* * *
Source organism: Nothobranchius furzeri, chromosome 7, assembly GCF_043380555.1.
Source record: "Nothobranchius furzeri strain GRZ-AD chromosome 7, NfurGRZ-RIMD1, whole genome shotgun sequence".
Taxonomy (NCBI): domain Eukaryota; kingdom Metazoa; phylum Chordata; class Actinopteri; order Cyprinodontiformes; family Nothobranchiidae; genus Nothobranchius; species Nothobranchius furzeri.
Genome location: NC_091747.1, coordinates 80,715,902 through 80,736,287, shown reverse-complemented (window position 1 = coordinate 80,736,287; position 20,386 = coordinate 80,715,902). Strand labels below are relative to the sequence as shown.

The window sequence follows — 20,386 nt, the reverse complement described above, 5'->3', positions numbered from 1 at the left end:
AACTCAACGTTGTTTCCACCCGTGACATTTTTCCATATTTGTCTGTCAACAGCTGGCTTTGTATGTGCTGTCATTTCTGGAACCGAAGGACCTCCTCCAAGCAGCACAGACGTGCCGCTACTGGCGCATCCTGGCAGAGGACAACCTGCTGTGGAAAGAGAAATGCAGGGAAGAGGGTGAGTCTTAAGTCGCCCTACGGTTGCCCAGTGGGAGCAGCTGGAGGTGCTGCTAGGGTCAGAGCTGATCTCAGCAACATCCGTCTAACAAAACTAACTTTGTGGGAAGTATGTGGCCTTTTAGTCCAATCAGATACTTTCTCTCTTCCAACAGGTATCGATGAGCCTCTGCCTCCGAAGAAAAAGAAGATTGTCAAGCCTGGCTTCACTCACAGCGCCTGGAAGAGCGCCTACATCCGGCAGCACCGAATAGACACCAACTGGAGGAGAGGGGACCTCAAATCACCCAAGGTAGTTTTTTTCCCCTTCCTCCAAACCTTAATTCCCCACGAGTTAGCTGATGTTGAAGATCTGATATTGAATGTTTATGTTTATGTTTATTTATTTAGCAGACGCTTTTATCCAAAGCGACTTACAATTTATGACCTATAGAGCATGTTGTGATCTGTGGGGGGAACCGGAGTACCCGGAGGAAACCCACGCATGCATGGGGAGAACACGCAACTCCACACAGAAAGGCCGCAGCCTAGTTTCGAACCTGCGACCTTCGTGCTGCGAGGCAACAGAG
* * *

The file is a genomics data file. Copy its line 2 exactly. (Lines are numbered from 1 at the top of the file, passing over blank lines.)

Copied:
Source record: "Nothobranchius furzeri strain GRZ-AD chromosome 7, NfurGRZ-RIMD1, whole genome shotgun sequence".